IRAQ: Parliament elects a controversial Sunni speaker who riles Kurds


This article was originally on a blog post platform and may be missing photos, graphics or links. See About archive blog posts.

Osama Nujeifi, a leading but controversial figure in the Iraqiya coalition, was elected speaker of the Council of Representatives last month with 227 of 295 votes. His election marked a first step in implementing an agreement that ended an eight-month deadlock in Iraq. The agreement gave Iraqiya the position of speaker of parliament, the National Alliance the position of prime minister — thereby leaving Nouri Maliki in office — and the Kurdish alliance the presidency, ensuring the return of Jalal Talabani.

The choice of Nujeifi as the Iraqiya candidate for the speaker’s position is not surprising: In the April elections, he garnered 275,000 votes — only Maliki and Ayad Allawi received more. But the choice is likely to prove controversial among Kurds.


Nujeifi and his brother Atheel Nujeifi, the governor of Nineveh province, are considered Arab nationalists and have long rejected Kurdish claims over Kirkuk and parts of Nineveh. Their outspoken views — as well as similar stances of other players within Iraqiya — were a key obstacle to the formation of an alliance between Iraqiya and the Kurdish parties that could have created an alternative to a State of Law government.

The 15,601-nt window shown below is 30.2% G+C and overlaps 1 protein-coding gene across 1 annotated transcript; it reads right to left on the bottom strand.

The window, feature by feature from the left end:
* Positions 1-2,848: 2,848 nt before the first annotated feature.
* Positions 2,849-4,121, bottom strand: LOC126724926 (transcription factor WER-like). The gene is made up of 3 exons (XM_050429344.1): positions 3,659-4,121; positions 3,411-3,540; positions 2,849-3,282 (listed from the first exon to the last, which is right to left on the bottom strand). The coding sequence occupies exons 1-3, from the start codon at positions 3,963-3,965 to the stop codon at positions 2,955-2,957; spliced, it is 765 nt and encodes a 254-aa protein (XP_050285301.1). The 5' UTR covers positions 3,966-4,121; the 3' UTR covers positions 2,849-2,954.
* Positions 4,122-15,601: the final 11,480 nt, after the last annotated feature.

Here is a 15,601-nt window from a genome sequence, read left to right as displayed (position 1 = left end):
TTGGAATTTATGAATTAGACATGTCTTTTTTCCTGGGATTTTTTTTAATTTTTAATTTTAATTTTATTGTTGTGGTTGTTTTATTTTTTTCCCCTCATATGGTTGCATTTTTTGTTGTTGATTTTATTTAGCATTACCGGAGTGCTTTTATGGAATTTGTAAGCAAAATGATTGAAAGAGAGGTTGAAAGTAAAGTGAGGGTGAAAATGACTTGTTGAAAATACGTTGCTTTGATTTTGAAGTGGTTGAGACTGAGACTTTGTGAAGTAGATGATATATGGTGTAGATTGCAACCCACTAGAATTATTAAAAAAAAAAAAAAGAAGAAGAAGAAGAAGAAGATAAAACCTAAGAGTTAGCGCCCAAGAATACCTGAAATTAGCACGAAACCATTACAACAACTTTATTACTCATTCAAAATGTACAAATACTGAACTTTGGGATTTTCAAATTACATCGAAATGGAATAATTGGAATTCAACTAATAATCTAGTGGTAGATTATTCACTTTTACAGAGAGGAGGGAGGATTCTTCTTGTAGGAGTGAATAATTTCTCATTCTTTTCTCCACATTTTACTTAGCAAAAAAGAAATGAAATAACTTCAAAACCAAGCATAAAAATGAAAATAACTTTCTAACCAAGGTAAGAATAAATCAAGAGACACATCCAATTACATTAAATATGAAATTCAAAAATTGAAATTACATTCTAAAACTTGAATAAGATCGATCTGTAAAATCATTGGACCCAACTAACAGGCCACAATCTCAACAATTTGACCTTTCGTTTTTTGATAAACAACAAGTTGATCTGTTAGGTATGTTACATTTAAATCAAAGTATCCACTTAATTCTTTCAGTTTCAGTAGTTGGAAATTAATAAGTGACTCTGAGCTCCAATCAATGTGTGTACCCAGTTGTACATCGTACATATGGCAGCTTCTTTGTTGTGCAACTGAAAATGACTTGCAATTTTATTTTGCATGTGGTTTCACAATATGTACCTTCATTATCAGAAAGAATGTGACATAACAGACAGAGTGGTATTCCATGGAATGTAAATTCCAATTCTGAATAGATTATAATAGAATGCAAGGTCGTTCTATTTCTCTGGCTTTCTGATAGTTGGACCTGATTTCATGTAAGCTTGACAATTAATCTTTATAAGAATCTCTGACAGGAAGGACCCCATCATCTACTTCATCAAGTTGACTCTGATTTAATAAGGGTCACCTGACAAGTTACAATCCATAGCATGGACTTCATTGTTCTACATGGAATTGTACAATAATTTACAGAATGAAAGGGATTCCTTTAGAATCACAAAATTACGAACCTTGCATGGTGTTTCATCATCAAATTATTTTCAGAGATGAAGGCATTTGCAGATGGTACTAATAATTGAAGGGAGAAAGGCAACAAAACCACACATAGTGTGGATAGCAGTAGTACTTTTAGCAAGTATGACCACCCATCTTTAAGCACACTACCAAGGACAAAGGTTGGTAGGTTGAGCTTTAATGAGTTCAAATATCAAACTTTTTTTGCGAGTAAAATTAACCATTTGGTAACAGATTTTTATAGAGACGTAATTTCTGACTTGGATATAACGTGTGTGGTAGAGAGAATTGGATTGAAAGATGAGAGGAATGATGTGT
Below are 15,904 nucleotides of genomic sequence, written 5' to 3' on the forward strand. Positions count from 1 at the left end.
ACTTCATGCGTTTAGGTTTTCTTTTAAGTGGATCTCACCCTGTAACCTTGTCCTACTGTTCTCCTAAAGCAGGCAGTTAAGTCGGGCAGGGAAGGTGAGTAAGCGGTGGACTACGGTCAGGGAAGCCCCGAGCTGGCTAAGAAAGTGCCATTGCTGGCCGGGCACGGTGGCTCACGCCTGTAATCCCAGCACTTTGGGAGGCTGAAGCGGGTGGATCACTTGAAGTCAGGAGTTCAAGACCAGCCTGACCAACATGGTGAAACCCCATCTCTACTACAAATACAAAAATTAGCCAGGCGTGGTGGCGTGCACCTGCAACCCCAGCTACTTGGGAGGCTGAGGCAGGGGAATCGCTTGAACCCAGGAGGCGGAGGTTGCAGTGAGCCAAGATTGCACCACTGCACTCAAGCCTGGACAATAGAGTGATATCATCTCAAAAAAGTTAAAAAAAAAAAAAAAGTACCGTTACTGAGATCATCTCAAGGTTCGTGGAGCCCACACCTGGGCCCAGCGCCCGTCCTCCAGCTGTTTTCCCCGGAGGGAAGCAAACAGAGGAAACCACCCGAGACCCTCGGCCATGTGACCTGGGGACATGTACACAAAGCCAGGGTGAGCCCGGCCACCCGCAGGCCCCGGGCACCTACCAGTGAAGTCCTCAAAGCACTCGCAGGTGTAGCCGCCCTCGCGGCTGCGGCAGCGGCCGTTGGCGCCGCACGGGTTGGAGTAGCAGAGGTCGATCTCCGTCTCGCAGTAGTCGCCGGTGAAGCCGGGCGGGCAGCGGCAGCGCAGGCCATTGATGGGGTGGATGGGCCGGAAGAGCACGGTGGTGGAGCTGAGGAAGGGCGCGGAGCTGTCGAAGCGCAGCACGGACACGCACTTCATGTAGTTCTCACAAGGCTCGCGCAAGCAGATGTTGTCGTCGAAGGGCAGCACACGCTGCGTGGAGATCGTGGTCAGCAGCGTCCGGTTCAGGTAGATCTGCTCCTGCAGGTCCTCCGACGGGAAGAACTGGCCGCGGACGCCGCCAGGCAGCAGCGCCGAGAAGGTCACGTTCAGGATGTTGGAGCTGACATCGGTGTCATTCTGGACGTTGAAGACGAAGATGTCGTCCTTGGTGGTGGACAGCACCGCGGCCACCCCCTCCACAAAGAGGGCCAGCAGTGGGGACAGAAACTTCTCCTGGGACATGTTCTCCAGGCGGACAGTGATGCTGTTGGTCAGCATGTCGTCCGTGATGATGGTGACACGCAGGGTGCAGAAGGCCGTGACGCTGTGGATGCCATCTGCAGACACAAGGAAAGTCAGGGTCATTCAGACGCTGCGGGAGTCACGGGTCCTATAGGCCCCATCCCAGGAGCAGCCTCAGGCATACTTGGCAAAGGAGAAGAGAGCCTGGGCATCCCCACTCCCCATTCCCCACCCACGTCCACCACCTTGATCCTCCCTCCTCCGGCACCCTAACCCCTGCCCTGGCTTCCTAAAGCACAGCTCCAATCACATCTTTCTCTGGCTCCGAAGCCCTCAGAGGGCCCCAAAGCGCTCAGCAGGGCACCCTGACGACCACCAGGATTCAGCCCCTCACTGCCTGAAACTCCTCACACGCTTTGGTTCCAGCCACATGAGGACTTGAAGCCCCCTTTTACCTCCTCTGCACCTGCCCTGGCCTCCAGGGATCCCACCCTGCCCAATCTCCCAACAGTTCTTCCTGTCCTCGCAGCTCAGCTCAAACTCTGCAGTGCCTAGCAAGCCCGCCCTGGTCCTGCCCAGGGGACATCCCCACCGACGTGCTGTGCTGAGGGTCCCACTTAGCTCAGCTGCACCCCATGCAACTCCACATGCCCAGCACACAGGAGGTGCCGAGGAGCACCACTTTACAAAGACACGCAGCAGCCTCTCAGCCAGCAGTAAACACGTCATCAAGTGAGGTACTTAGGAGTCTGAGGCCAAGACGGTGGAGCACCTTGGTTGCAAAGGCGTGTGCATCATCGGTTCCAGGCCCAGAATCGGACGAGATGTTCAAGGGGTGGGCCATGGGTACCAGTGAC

Nujeifi has made many statements bound to anger the Kurds. Previously, as a member of parliament, he accused Kurdish militias of driving people out of their residences in some areas in Mosul, a statement that spurred a Kurdish walkout from parliament and forced Iraqiya to issue an apology and distance itself from Nujeifi’s charges. In early 2010, the Kurds even threatened to sue Nujeifi for stating that Kurds do not belong to the Iraqi entity — which some Kurdish members of parliament saw as a violation of the constitution and a call for ethnic cleansing.

In addition, he claimed Maliki had shown him documents proving the Kurds were trying to frighten Christians into leaving Mosul. Maliki’s spokesperson, Ali Dabbagh, promptly denied any such conversation. And when Allawi traveled to the Kurdish capital Eribil in March to discuss forming a government, Nujeifi tried to distance himself from the initiative, declaring that Allawi only represented his own National Accord party, not the entire Iraqiya.

Recently, however, Nujeifi has tried to improve his relationship with Kurdish leaders. He has toned down his rhetoric, called for dialogue, and in late October visited Erbil — his first trip to Kurdistan. However, the outstanding issues that separate his position from the Kurds’ were apparently not discussed, let alone solved. These steps have not been enough to quiet Kurdish concerns: When the Council of Representatives voted for speaker, many Kurdish lawmakers reportedly did not cast their ballots for Nujeifi.

After his election as speaker, Nujeifi has attempted to recast himself as a serious statesman who stands above the political fray and will control the parliament in a professional manner. He has declared that he no longer represents Iraqiya — although the position was given to Iraqiya as part of a power-sharing deal negotiated among the main parties. He has also called for penalizing lawmakers who fail to participate in parliamentary sessions and pressed for the sessions to be televised. Despite these actions, it remains to be seen whether he can live down the controversies surrounding him.

-- Marina Ottaway and Danial Kaysi in Washington